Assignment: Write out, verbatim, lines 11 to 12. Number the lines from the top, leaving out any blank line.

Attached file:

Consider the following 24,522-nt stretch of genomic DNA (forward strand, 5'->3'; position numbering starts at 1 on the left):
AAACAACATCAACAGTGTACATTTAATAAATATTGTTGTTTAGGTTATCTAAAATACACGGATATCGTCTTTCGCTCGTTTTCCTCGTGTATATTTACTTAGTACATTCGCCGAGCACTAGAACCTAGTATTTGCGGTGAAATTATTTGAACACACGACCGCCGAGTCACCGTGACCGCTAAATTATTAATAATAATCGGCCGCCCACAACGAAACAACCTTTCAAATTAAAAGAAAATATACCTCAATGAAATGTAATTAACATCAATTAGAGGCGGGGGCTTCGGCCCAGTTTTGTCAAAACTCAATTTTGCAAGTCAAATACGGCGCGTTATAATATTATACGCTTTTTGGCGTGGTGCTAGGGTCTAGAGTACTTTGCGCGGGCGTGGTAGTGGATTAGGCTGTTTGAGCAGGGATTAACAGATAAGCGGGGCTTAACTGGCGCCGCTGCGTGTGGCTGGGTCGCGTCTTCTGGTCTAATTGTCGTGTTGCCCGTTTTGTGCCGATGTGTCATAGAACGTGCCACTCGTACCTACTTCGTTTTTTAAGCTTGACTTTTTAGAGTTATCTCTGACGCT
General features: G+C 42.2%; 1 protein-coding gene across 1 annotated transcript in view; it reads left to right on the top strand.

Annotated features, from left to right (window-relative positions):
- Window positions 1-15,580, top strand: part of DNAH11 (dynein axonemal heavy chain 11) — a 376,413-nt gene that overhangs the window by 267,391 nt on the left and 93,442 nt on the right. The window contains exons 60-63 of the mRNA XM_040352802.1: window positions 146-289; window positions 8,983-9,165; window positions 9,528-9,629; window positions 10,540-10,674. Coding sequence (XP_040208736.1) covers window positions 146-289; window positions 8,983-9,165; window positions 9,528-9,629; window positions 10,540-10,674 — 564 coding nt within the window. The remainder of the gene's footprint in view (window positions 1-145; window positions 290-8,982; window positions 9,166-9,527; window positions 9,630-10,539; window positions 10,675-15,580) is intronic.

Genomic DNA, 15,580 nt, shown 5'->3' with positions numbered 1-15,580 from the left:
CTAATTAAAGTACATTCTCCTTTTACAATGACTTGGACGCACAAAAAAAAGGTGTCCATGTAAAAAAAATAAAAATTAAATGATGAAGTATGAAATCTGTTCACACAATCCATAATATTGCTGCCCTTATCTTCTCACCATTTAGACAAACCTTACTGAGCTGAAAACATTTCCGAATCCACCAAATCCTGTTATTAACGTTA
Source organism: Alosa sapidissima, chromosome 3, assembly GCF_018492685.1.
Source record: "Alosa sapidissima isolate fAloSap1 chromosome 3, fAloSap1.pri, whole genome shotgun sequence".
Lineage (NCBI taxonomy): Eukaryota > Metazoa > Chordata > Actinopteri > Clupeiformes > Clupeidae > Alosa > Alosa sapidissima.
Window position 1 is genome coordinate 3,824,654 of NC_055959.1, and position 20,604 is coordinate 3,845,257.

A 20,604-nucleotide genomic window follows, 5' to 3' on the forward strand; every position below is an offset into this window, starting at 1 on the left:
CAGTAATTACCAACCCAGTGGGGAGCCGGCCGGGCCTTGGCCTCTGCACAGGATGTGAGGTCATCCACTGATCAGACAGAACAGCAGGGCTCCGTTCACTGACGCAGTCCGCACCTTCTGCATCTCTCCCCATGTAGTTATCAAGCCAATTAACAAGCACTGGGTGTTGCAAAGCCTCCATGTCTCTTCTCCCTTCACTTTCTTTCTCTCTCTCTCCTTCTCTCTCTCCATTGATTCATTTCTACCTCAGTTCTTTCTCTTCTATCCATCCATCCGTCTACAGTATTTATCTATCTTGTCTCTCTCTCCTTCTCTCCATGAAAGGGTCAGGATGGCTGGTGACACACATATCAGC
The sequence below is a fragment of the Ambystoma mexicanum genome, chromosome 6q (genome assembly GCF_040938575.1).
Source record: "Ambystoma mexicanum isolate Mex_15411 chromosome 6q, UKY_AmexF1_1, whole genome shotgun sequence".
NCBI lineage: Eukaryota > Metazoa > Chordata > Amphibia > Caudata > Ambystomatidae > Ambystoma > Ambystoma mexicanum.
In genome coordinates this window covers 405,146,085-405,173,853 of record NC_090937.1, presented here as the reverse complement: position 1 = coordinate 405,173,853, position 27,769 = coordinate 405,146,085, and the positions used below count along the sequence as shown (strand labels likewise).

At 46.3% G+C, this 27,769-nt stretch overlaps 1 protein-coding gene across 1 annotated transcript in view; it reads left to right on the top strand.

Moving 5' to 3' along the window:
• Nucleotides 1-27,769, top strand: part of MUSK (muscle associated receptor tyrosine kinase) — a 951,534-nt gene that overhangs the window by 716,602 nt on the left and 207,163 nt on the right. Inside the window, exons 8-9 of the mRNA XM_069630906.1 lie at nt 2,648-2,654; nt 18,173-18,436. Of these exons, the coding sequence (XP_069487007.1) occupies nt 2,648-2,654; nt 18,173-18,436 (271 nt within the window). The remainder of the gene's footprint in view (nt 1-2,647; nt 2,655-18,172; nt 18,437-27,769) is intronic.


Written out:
Window position 1 is genome coordinate 3,824,654 of NC_055959.1, and position 20,604 is coordinate 3,845,257.

A 20,604-nucleotide genomic window follows, 5' to 3' on the forward strand; every position below is an offset into this window, starting at 1 on the left: